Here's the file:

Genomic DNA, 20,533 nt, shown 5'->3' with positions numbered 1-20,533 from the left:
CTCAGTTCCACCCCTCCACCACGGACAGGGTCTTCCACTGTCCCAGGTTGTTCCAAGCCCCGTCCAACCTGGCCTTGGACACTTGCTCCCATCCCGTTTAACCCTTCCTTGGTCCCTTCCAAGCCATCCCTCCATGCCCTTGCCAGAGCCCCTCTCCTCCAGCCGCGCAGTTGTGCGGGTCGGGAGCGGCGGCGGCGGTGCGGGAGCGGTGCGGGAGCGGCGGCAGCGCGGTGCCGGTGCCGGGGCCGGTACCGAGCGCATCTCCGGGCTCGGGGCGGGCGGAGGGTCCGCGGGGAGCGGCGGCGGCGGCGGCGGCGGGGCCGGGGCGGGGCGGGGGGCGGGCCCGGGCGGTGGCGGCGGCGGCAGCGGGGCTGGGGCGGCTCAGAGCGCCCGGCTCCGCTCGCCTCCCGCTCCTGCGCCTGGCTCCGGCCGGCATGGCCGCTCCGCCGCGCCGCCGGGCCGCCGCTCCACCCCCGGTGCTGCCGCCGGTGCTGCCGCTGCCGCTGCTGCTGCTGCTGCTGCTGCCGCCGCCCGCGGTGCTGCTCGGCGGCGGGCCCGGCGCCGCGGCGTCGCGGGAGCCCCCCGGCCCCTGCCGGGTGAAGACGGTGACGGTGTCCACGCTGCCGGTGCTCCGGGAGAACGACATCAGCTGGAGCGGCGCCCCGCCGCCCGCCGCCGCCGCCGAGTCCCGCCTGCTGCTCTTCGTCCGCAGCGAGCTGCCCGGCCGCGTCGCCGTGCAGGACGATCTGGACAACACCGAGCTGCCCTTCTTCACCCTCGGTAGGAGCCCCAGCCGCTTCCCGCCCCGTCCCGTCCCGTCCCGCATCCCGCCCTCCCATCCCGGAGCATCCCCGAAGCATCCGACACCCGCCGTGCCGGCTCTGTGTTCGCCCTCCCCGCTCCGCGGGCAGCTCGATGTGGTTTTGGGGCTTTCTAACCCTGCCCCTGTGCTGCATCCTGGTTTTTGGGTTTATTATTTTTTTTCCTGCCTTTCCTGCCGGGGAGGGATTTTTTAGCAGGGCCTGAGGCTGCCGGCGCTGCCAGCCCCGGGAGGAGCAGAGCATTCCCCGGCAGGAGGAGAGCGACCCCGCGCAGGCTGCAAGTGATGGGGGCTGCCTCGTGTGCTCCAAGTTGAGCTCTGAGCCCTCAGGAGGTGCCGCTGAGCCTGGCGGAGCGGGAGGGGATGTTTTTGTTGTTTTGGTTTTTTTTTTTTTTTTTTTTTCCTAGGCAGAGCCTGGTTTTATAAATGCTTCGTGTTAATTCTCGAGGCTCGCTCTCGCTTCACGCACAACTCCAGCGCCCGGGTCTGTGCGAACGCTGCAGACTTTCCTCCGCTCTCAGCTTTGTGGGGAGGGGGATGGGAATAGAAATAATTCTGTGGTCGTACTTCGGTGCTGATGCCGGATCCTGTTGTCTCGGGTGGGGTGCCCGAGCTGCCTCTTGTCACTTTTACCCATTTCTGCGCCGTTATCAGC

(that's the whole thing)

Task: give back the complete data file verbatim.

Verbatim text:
Genomic DNA, 20,533 nt, shown 5'->3' with positions numbered 1-20,533 from the left:
CTCAGTTCCACCCCTCCACCACGGACAGGGTCTTCCACTGTCCCAGGTTGTTCCAAGCCCCGTCCAACCTGGCCTTGGACACTTGCTCCCATCCCGTTTAACCCTTCCTTGGTCCCTTCCAAGCCATCCCTCCATGCCCTTGCCAGAGCCCCTCTCCTCCAGCCGCGCAGTTGTGCGGGTCGGGAGCGGCGGCGGCGGTGCGGGAGCGGTGCGGGAGCGGCGGCAGCGCGGTGCCGGTGCCGGGGCCGGTACCGAGCGCATCTCCGGGCTCGGGGCGGGCGGAGGGTCCGCGGGGAGCGGCGGCGGCGGCGGCGGCGGGGCCGGGGCGGGGCGGGGGGCGGGCCCGGGCGGTGGCGGCGGCGGCAGCGGGGCTGGGGCGGCTCAGAGCGCCCGGCTCCGCTCGCCTCCCGCTCCTGCGCCTGGCTCCGGCCGGCATGGCCGCTCCGCCGCGCCGCCGGGCCGCCGCTCCACCCCCGGTGCTGCCGCCGGTGCTGCCGCTGCCGCTGCTGCTGCTGCTGCTGCTGCCGCCGCCCGCGGTGCTGCTCGGCGGCGGGCCCGGCGCCGCGGCGTCGCGGGAGCCCCCCGGCCCCTGCCGGGTGAAGACGGTGACGGTGTCCACGCTGCCGGTGCTCCGGGAGAACGACATCAGCTGGAGCGGCGCCCCGCCGCCCGCCGCCGCCGCCGAGTCCCGCCTGCTGCTCTTCGTCCGCAGCGAGCTGCCCGGCCGCGTCGCCGTGCAGGACGATCTGGACAACACCGAGCTGCCCTTCTTCACCCTCGGTAGGAGCCCCAGCCGCTTCCCGCCCCGTCCCGTCCCGTCCCGCATCCCGCCCTCCCATCCCGGAGCATCCCCGAAGCATCCGACACCCGCCGTGCCGGCTCTGTGTTCGCCCTCCCCGCTCCGCGGGCAGCTCGATGTGGTTTTGGGGCTTTCTAACCCTGCCCCTGTGCTGCATCCTGGTTTTTGGGTTTATTATTTTTTTTCCTGCCTTTCCTGCCGGGGAGGGATTTTTTAGCAGGGCCTGAGGCTGCCGGCGCTGCCAGCCCCGGGAGGAGCAGAGCATTCCCCGGCAGGAGGAGAGCGACCCCGCGCAGGCTGCAAGTGATGGGGGCTGCCTCGTGTGCTCCAAGTTGAGCTCTGAGCCCTCAGGAGGTGCCGCTGAGCCTGGCGGAGCGGGAGGGGATGTTTTTGTTGTTTTGGTTTTTTTTTTTTTTTTTTTTTCCTAGGCAGAGCCTGGTTTTATAAATGCTTCGTGTTAATTCTCGAGGCTCGCTCTCGCTTCACGCACAACTCCAGCGCCCGGGTCTGTGCGAACGCTGCAGACTTTCCTCCGCTCTCAGCTTTGTGGGGAGGGGGATGGGAATAGAAATAATTCTGTGGTCGTACTTCGGTGCTGATGCCGGATCCTGTTGTCTCGGGTGGGGTGCCCGAGCTGCCTCTTGTCACTTTTACCCATTTCTGCGCCGTTATCAGC